A general preference for the existing order of society and an opposition to all efforts to bring about rapid or fundamental change in that order. Conservative ideologies characteristically strive to show that existing economic and political inequalities are well justified and that the existing order is about as close as is practically attainable to an ideal order. Conservative ideologies most often base their claims on the teachings of religion and traditional morality and tend to downplay the reliability of purely rational or deductive social theories propounded by secular philosophers, economists, and other social thinkers. The specific content of "conservatism" is highly variable across societies and over time, since the arguments necessary to defend the status quo depend upon what the status quo is in any particular country. Because American political and economic institutions were very heavily influenced by 18th and 19th century liberal thought and because America had essentially no experience of the kind of feudal and aristocratic institutions that persisted for so long in Europe, contemporary American conservatism's content includes a much stronger commitment to free markets, individual rights, and political democracy and much less attachment to hereditary aristocracy and state-support for a particular religion than is characteristic of contemporary European conservatism. In Maddox and Lilie's classification of American political ideologies, a political point of view characterized by relatively high support for activist government intervention to enforce traditional morality or social values coupled with relatively high opposition to activist government when it comes to intervening in economic or business affairs.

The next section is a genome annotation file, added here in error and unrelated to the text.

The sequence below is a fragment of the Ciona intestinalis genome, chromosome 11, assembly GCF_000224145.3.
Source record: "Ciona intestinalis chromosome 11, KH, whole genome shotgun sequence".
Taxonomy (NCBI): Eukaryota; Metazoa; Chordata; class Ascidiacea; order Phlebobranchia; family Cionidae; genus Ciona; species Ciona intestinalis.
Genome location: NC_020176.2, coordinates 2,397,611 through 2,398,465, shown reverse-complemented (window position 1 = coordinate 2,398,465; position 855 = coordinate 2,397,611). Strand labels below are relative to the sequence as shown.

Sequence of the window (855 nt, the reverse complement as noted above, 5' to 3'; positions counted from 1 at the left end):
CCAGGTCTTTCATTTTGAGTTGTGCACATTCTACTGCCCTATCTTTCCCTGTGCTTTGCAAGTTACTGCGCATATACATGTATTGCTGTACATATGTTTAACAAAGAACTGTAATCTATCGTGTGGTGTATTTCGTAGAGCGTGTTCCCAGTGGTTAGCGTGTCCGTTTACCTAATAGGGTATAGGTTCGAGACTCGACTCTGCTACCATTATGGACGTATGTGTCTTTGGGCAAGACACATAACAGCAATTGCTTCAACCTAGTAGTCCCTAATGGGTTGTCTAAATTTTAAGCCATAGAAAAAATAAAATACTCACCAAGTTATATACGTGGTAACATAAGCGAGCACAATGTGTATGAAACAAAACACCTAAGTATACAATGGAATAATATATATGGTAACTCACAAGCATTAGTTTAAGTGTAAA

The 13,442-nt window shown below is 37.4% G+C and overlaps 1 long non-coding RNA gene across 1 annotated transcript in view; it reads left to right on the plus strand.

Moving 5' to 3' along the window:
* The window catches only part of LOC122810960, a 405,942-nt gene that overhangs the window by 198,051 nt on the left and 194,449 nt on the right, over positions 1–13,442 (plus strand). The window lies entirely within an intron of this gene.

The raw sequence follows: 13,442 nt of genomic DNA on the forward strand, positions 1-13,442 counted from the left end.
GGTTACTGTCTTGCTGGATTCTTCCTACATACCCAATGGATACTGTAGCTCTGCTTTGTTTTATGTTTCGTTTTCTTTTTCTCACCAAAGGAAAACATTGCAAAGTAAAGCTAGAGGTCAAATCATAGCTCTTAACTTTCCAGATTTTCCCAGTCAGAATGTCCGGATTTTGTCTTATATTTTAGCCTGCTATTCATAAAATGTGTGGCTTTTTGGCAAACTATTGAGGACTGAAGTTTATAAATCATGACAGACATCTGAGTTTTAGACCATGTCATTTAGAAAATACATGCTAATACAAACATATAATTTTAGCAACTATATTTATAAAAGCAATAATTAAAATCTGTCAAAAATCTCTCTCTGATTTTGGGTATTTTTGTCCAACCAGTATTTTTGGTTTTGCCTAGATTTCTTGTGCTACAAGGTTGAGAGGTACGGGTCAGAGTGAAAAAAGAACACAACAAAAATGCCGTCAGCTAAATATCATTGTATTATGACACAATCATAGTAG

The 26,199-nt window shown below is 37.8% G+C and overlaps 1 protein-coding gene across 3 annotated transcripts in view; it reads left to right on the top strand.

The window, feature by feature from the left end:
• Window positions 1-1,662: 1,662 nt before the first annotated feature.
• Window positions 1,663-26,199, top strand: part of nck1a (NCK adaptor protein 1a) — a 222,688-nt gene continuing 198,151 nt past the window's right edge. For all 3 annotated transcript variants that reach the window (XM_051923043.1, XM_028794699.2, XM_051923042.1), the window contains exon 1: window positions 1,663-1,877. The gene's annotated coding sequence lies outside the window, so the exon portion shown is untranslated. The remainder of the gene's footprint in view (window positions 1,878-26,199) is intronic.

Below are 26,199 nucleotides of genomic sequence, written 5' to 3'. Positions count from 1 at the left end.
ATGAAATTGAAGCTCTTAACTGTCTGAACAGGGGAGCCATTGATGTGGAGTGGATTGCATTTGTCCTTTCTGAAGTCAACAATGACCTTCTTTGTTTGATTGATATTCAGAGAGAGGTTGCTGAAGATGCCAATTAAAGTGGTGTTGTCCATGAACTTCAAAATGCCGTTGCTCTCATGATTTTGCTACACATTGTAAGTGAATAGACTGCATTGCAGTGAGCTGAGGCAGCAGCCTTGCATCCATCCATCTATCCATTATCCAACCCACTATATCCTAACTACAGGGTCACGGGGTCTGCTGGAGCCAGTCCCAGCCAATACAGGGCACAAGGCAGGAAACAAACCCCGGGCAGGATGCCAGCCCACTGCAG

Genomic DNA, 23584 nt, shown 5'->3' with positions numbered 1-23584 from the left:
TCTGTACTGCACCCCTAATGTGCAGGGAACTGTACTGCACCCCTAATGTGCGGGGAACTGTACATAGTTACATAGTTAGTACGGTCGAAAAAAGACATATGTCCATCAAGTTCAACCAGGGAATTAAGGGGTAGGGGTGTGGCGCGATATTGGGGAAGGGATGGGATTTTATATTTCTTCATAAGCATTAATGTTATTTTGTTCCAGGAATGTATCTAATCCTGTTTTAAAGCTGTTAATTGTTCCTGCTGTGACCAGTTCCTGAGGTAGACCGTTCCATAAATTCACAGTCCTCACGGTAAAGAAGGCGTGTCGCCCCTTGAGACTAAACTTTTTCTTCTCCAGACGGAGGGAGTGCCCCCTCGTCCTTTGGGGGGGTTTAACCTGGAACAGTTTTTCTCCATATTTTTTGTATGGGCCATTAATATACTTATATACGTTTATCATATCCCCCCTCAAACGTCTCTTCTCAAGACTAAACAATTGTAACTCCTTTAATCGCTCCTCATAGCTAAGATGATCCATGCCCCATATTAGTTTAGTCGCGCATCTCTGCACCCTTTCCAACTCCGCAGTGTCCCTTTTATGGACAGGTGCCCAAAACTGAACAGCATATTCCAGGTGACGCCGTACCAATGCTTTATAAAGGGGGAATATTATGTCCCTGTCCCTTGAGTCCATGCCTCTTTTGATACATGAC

[See also: ideology, liberalism, libertarianism, populism]